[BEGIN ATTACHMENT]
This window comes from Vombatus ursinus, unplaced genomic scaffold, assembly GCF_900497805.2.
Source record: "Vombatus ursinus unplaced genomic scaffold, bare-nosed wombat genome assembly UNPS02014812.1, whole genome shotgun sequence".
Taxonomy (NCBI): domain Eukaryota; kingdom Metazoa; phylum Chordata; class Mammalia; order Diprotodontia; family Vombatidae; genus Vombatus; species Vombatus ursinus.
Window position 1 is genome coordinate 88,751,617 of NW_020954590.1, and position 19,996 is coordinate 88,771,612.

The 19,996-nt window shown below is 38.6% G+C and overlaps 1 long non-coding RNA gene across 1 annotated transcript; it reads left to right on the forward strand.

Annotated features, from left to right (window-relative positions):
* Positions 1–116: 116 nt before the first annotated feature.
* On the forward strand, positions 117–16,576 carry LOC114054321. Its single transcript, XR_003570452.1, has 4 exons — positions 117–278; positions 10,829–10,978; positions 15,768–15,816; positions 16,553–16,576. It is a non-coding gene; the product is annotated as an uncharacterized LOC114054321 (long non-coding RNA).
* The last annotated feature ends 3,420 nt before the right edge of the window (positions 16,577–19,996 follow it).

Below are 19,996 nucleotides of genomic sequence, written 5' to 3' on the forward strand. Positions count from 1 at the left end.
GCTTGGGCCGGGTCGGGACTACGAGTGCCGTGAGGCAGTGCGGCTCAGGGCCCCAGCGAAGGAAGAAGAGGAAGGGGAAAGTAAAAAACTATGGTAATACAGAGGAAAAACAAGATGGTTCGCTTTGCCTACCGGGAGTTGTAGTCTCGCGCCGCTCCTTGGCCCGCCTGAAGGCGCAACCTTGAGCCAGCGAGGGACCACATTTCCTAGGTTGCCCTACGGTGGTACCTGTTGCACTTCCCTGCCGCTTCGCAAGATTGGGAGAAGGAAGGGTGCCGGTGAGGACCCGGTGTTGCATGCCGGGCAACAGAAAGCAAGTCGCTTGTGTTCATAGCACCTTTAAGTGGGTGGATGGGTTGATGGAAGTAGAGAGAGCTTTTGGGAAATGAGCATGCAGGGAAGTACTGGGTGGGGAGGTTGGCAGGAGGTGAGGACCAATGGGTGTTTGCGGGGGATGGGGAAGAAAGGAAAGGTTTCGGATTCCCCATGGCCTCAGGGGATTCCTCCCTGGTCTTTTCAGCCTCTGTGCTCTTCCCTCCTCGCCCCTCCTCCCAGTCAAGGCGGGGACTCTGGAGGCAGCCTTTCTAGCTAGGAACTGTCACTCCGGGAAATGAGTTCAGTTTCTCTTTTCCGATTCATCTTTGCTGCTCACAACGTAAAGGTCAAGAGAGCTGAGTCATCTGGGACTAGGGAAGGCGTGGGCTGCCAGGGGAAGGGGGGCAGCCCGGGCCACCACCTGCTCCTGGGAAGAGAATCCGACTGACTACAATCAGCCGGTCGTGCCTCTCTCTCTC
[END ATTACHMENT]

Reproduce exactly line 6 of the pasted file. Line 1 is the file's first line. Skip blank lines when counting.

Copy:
Annotated features, from left to right (window-relative positions):